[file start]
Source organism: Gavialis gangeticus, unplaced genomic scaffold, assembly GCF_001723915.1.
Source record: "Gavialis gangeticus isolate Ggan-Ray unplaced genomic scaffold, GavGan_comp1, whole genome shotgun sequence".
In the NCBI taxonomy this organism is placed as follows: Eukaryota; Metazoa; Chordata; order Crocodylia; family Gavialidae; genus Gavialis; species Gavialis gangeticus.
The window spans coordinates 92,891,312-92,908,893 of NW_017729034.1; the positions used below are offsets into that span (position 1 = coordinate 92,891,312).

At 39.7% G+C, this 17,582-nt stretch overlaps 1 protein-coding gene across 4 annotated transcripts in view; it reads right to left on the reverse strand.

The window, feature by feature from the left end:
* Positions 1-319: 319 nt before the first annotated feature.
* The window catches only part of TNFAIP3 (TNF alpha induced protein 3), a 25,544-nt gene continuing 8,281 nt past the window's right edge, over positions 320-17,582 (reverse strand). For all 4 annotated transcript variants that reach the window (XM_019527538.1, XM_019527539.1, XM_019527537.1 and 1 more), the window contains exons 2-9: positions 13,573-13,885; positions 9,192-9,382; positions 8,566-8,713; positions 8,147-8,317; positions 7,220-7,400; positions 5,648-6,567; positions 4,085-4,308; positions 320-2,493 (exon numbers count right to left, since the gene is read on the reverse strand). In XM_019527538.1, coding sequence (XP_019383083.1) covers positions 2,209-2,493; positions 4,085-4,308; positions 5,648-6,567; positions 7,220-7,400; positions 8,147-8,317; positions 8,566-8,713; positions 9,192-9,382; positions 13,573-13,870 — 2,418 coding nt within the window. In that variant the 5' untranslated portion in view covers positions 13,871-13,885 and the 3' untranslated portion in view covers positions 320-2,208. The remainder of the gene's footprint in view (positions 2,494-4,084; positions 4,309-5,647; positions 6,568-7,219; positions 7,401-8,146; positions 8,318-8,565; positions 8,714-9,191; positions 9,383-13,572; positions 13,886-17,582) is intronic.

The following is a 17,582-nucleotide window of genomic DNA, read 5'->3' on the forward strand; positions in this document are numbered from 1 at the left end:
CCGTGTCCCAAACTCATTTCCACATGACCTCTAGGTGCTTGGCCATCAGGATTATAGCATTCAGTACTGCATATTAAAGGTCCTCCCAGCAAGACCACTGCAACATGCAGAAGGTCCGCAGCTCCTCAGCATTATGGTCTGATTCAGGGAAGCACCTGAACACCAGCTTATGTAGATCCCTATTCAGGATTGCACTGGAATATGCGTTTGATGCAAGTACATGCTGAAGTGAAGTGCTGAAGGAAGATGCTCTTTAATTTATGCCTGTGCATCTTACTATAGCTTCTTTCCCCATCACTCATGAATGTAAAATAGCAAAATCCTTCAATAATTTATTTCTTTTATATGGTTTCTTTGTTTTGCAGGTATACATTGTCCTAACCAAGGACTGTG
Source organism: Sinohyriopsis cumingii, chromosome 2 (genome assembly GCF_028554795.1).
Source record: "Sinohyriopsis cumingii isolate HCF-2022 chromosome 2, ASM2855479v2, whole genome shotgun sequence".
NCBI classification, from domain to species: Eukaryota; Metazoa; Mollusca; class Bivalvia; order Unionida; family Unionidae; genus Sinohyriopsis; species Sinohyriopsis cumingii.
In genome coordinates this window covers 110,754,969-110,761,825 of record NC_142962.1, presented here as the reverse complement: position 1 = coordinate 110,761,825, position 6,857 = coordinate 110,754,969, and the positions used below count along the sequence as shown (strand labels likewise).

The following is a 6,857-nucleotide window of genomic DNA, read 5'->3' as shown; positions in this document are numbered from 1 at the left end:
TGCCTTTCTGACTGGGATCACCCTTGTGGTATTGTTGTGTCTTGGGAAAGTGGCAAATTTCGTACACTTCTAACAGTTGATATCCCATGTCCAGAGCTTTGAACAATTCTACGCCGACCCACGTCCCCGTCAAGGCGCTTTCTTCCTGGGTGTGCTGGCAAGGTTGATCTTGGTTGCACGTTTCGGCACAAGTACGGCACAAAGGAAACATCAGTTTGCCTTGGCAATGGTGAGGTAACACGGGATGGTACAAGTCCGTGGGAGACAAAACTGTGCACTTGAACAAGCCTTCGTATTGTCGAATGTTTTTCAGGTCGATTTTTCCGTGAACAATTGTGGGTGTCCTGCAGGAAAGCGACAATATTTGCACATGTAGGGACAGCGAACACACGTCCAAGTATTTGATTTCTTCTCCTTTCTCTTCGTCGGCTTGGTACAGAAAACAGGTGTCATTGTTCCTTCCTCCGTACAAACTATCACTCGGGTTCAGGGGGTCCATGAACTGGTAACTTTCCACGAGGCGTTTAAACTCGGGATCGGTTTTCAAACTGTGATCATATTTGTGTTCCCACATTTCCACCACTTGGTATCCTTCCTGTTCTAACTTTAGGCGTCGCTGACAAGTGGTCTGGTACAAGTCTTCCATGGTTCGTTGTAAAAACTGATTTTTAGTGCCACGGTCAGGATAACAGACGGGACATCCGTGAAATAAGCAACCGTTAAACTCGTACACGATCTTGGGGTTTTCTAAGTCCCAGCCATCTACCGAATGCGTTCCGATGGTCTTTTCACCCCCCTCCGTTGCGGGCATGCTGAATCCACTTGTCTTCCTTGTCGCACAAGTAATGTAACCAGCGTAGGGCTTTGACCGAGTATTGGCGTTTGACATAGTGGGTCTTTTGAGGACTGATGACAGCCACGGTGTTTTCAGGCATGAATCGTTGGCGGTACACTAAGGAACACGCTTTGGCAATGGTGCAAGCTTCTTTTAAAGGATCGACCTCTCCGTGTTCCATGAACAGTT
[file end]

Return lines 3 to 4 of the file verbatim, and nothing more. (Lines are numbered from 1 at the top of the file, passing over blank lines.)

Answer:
In the NCBI taxonomy this organism is placed as follows: Eukaryota; Metazoa; Chordata; order Crocodylia; family Gavialidae; genus Gavialis; species Gavialis gangeticus.
The window spans coordinates 92,891,312-92,908,893 of NW_017729034.1; the positions used below are offsets into that span (position 1 = coordinate 92,891,312).